Magistrates will now handle serious Victorian bail matters after the man accused of the Bourke St tragedy was bailed just five days before the attack.

Volunteer bail justices will no longer be used for serious matters in out-of-hours decisions, with extra magistrates now on-call.

Victorian Premier Daniel Andrews also says "nothing will be off limits" in a review of the state's bail system.

"Each of the families and those victims are owed nothing less than the hard work required and our singular focus to make the change necessary to make Victoria safer," he said.

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He said "no expense will be spared to get this right", and extra magistrates and resources would be engaged.

The man accused of killing five people in Bourke St on Friday, Dimitrious "Jimmy" Gargasoulas, was bailed against the wishes of Victoria Police five days before Friday's attack.

Former director of Public Prosecutions Paul Coghlan will review the entire bail system. He has a deadline of April 3 to provide the Government with urgent advice on changes.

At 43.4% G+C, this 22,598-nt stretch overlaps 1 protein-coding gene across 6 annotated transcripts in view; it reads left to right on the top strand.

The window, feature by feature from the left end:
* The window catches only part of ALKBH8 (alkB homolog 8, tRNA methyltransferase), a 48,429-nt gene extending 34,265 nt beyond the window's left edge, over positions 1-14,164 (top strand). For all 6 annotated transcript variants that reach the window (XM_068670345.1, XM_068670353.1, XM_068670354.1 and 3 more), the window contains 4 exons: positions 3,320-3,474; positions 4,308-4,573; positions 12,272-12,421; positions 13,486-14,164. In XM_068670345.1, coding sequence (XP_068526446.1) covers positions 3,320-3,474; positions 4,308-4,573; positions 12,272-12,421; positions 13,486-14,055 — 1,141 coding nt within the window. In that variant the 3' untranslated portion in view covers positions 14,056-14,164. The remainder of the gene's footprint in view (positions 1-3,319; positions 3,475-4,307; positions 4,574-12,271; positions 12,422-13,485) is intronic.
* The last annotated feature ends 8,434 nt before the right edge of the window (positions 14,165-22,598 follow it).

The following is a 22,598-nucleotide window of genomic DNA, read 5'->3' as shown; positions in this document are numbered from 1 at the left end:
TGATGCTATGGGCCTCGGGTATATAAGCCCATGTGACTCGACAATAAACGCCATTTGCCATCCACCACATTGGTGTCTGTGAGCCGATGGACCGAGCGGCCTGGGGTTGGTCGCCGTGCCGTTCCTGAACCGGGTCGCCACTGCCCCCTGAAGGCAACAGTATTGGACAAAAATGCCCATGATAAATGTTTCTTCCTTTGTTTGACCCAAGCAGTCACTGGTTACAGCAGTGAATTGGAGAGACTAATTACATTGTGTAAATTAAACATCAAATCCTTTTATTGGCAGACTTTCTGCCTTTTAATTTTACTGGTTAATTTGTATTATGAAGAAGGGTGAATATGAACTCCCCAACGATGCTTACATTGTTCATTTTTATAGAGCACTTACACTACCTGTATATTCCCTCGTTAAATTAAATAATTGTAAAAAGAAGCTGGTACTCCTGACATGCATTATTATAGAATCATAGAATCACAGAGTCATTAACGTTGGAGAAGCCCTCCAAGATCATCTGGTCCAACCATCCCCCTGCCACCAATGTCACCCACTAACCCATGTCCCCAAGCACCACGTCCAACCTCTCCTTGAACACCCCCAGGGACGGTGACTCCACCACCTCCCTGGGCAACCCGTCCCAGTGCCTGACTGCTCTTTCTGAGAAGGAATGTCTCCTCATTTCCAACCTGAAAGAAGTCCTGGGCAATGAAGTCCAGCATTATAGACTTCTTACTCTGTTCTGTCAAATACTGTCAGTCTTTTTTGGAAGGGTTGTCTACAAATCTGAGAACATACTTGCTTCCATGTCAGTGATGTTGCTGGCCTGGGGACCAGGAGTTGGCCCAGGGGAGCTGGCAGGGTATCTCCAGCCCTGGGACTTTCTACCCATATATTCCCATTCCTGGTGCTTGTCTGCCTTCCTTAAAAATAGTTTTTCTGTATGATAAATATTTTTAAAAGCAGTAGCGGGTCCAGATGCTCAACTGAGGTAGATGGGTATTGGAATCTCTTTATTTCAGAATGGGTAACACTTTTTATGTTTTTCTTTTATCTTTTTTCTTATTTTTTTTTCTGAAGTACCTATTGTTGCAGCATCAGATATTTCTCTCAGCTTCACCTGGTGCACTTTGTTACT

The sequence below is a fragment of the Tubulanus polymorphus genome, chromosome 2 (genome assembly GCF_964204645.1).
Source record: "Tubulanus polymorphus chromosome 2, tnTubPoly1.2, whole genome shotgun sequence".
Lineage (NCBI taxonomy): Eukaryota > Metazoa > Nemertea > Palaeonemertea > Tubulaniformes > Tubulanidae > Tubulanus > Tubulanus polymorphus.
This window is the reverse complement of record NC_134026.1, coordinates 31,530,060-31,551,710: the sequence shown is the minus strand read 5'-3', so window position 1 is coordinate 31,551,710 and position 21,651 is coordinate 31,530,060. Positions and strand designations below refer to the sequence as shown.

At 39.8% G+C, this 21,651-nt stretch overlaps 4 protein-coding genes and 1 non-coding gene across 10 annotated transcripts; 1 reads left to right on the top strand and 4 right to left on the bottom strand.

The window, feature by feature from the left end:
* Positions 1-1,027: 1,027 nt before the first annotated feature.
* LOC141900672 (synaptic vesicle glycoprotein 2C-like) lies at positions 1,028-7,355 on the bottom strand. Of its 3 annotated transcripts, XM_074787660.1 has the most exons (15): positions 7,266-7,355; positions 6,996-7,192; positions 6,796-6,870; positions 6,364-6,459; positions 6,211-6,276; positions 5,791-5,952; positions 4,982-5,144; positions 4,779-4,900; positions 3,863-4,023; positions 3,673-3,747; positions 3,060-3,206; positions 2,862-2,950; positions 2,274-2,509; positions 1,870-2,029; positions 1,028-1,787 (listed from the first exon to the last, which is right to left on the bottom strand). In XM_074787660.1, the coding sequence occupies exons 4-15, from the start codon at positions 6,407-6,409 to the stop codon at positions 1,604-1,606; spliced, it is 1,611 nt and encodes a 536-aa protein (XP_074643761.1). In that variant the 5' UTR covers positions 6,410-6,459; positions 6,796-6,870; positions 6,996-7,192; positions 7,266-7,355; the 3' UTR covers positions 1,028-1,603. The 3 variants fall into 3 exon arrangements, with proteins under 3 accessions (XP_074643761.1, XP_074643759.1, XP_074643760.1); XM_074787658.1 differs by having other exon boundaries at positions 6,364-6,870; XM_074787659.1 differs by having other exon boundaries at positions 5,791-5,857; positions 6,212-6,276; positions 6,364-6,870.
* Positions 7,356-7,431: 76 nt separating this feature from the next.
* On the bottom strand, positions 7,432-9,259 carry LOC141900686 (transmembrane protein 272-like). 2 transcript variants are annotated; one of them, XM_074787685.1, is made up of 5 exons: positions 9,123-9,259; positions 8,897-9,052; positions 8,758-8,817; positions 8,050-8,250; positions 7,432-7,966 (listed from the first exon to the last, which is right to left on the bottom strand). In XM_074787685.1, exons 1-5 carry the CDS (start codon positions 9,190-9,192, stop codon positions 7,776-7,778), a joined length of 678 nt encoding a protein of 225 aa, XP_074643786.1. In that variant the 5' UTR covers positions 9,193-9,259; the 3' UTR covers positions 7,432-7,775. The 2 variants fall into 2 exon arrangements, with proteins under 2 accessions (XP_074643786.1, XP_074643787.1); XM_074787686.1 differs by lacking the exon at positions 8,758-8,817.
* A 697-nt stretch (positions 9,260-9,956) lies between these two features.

Attorney-General Martin Pakula said Coghlan's review would look at the balance between community protection and the presumption of innocence. "We want him to look at the current exceptional circumstances, show cause and unacceptable risk provisions and provide us with advice on whether they appropriate in the current circumstances," Pakula said.

Chief Magistrate Peter Lauritesen has been working with the Government to make the changes.

Andrews said it was expected two to three additional magistrates would be made available "within days".

Police Association of Victoria boss Ron Iddles said "we need 24/7 magistrates available to hear these sorts of applications".

Victims of Crime Commissioner Greg Davies said people shouldn't blame police for Friday's tragedy when the man should have been behind bars.

"Not one aspect of it would have taken place if he had been remanded in custody," Davies told ABC 774.

- AAP